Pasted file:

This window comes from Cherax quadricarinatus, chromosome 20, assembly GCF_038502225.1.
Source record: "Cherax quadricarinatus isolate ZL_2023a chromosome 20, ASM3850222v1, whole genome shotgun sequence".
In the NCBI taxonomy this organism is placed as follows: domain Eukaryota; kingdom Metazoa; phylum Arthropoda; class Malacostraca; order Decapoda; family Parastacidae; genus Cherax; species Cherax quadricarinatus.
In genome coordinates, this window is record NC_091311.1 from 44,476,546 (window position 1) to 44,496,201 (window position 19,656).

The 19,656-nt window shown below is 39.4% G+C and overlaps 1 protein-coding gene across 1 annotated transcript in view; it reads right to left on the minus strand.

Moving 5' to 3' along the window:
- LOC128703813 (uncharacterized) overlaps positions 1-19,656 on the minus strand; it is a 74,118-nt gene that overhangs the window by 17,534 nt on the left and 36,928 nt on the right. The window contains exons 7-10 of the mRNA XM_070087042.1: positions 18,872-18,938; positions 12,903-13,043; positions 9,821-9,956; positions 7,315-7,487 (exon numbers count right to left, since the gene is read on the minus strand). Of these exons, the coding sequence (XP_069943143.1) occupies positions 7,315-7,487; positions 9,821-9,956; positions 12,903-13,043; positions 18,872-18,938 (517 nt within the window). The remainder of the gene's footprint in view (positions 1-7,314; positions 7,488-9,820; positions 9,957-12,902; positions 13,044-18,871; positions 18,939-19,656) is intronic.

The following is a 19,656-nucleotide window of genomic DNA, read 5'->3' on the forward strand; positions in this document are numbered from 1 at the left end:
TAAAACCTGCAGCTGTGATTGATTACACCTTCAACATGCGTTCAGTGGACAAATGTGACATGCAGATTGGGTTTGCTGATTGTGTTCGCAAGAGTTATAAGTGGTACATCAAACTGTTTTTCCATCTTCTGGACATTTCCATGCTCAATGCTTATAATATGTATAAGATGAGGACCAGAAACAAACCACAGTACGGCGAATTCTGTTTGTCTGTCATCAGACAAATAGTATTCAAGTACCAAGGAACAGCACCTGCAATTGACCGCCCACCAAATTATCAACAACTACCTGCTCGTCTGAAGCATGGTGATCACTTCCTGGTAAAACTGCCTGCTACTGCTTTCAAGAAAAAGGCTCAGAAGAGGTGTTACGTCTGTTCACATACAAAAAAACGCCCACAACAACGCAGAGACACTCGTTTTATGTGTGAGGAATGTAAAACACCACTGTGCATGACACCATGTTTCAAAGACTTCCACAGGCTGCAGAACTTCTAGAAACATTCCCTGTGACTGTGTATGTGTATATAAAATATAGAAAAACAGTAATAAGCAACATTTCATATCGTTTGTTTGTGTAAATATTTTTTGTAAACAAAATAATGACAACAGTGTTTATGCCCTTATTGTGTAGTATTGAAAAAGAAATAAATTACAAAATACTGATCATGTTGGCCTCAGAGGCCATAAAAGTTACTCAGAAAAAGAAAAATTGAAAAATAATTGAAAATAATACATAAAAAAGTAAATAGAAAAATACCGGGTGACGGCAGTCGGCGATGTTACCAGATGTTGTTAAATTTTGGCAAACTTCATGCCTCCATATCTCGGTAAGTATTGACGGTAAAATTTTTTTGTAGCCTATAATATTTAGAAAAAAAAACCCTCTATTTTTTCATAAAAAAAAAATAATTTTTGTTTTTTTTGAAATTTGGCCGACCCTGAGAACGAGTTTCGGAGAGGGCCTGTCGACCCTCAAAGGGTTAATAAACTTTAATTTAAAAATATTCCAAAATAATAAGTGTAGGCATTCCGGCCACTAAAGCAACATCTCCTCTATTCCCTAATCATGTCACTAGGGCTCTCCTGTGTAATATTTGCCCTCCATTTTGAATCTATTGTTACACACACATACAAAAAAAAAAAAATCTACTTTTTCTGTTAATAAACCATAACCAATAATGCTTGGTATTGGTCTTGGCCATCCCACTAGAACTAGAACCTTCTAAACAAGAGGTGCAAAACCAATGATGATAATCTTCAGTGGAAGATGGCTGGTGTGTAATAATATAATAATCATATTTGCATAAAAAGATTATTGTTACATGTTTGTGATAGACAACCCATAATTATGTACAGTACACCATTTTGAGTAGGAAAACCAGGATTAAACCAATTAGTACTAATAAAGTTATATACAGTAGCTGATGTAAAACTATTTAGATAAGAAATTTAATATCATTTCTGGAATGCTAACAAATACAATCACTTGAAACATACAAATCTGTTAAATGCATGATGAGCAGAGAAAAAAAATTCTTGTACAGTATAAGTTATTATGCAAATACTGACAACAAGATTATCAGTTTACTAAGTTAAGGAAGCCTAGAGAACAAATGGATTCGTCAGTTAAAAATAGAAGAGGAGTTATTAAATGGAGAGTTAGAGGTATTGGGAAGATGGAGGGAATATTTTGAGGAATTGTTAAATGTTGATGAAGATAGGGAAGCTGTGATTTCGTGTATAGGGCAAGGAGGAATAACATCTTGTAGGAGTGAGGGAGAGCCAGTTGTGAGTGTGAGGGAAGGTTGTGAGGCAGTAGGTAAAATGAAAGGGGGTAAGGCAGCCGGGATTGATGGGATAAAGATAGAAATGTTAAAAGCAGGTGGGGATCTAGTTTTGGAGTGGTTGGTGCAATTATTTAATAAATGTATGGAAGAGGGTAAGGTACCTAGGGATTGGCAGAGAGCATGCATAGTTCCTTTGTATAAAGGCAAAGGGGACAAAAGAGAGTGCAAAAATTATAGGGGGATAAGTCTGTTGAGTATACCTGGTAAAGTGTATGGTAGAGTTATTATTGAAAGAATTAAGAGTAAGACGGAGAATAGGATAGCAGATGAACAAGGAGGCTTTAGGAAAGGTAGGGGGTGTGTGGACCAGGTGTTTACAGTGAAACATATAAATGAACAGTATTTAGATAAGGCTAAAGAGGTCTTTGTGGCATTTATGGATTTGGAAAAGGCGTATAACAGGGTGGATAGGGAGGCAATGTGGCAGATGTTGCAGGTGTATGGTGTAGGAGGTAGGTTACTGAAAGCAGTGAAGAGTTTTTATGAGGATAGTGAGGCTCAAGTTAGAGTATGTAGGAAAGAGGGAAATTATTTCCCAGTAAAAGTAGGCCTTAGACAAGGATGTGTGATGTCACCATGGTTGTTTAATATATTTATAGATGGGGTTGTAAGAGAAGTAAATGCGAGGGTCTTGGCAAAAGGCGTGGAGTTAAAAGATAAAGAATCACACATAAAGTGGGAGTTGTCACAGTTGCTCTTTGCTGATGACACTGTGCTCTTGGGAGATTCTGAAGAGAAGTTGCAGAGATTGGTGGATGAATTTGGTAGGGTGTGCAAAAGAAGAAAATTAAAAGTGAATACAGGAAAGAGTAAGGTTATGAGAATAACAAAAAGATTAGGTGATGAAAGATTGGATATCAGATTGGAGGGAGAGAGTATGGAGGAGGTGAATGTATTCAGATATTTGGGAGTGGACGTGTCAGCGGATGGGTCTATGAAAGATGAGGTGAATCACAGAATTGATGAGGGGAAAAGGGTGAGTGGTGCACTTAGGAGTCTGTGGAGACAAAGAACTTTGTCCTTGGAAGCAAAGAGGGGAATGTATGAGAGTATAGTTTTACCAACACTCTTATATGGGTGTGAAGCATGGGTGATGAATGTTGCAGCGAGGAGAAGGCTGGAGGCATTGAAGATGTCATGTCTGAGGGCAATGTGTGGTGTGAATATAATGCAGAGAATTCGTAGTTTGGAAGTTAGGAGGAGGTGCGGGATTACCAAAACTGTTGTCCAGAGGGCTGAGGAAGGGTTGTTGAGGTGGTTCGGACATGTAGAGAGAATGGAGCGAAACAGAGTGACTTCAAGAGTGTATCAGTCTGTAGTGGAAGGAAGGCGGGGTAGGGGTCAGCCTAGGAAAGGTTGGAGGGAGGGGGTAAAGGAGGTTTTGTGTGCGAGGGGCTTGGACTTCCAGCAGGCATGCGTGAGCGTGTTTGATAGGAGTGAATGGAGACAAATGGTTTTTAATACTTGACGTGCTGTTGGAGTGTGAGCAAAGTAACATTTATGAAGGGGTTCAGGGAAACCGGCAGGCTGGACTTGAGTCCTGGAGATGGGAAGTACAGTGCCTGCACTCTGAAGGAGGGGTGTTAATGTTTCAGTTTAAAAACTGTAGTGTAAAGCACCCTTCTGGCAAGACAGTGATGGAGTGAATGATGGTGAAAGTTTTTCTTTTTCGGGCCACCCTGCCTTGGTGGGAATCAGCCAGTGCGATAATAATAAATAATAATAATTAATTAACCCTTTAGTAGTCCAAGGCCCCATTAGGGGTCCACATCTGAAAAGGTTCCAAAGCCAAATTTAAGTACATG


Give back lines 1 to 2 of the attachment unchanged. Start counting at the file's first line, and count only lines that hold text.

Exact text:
This window comes from Cherax quadricarinatus, chromosome 20, assembly GCF_038502225.1.
Source record: "Cherax quadricarinatus isolate ZL_2023a chromosome 20, ASM3850222v1, whole genome shotgun sequence".